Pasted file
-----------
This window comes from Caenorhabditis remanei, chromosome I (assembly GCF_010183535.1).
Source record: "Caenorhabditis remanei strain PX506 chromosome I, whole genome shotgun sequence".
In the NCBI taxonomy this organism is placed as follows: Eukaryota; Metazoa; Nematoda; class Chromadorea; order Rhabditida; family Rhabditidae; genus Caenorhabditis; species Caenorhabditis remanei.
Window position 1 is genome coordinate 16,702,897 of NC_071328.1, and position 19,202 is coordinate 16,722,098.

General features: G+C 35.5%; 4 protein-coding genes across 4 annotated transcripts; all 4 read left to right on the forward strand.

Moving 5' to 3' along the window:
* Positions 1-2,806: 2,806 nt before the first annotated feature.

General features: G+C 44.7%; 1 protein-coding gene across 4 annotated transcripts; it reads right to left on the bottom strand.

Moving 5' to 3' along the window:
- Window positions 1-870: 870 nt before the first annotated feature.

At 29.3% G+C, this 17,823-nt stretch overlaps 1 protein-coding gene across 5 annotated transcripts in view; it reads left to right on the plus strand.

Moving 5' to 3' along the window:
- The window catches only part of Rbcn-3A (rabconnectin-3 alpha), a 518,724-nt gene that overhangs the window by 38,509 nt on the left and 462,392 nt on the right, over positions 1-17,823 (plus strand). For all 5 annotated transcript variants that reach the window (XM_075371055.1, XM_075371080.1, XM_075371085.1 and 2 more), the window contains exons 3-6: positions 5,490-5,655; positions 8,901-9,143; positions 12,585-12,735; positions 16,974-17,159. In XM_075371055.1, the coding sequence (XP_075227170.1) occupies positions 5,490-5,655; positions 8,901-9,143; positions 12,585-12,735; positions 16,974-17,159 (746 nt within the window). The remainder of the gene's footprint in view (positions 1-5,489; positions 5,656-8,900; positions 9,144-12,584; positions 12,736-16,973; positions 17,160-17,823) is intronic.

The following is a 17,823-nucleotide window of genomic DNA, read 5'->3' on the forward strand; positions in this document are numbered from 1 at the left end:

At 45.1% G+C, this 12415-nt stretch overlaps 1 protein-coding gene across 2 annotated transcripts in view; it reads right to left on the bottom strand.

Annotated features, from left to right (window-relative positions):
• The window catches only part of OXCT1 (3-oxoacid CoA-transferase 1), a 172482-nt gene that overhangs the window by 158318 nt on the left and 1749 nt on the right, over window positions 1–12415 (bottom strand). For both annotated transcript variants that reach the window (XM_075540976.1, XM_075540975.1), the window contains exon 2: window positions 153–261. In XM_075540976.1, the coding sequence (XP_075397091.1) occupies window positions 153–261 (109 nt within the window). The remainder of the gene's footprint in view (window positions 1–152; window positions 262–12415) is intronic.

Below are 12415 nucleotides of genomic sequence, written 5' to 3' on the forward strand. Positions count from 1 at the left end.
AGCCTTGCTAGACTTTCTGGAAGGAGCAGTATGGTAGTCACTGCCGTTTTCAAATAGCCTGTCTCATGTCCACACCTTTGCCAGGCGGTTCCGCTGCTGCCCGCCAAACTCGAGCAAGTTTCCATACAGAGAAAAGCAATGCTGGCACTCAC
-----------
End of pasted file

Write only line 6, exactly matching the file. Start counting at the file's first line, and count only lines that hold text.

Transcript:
Moving 5' to 3' along the window: